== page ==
Silk says luxury and opulence. It’s like a visual orgasm.
It is delicate, fragile, luminescent. It allows me to explore my obsession with rich textured surfaces. As it is delicate and fragile, so too am I. So it also acts as a reflection of self or as a kind of self-portrait. It is a by-product of transformation and through some of my work I have aimed to transform painful traumatic events into silk images of freedom, empowerment and self-expression; to transform visceral experiences into something physical and tangible.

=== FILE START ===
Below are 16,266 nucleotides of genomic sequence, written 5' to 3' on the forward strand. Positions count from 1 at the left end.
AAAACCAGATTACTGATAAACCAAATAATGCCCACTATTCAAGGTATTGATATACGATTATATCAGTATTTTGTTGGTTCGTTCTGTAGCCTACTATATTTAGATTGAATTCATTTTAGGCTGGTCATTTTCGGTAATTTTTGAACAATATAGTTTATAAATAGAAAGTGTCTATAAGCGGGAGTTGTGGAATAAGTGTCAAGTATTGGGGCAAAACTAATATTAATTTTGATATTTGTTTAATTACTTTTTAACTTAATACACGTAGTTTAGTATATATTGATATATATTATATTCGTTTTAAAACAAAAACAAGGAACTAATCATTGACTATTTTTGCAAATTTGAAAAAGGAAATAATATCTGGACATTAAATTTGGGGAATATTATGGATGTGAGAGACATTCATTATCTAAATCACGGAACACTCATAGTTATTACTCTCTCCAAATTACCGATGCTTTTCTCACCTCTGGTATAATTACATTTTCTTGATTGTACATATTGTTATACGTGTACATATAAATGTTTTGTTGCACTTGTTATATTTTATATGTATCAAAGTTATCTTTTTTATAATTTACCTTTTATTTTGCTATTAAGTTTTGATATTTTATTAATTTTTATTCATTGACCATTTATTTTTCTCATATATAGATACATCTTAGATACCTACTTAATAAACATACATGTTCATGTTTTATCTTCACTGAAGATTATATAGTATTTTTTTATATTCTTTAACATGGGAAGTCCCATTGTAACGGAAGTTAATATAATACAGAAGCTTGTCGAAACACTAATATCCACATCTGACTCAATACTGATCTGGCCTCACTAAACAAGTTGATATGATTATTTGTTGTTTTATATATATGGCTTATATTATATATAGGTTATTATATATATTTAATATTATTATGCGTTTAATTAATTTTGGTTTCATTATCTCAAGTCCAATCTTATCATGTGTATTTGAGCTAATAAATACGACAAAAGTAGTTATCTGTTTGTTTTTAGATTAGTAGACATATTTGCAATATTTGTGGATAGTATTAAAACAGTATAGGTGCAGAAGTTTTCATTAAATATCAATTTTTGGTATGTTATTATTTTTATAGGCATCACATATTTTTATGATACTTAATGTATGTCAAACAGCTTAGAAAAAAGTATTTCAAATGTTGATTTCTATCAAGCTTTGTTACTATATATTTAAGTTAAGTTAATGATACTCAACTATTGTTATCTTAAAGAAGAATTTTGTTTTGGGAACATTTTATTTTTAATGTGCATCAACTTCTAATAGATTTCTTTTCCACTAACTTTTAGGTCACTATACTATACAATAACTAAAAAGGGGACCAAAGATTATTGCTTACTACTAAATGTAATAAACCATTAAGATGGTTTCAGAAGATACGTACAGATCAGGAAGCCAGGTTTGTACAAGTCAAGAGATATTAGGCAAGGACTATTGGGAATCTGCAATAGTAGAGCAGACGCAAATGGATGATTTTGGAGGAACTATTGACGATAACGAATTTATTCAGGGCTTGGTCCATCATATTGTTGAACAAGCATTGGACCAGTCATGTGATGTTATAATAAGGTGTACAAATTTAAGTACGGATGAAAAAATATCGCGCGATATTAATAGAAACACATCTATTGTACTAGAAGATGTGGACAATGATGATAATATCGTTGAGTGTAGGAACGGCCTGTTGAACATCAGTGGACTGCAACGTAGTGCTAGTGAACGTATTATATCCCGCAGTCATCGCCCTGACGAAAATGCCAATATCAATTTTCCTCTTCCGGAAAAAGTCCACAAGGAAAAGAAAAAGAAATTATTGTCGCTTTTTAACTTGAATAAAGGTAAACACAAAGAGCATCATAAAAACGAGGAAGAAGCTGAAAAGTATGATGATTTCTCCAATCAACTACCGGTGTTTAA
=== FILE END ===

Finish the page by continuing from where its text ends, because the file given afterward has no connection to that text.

I also use it to explore identity; sewing is traditionally a female pastime that I have used to express myself except I have given it a sophistication through the way I use the medium but also with the subject matter and the narratives. I did not go to university to learn to work with silk. It is something that I did as pastime as a child and it now serves so well today. The statement there is that tools of self-realisation and empowerment can come from anywhere. Unlike paint, clay or ink, fabric is a part of all of our daily lives so it’s a medium that unites through shared experience.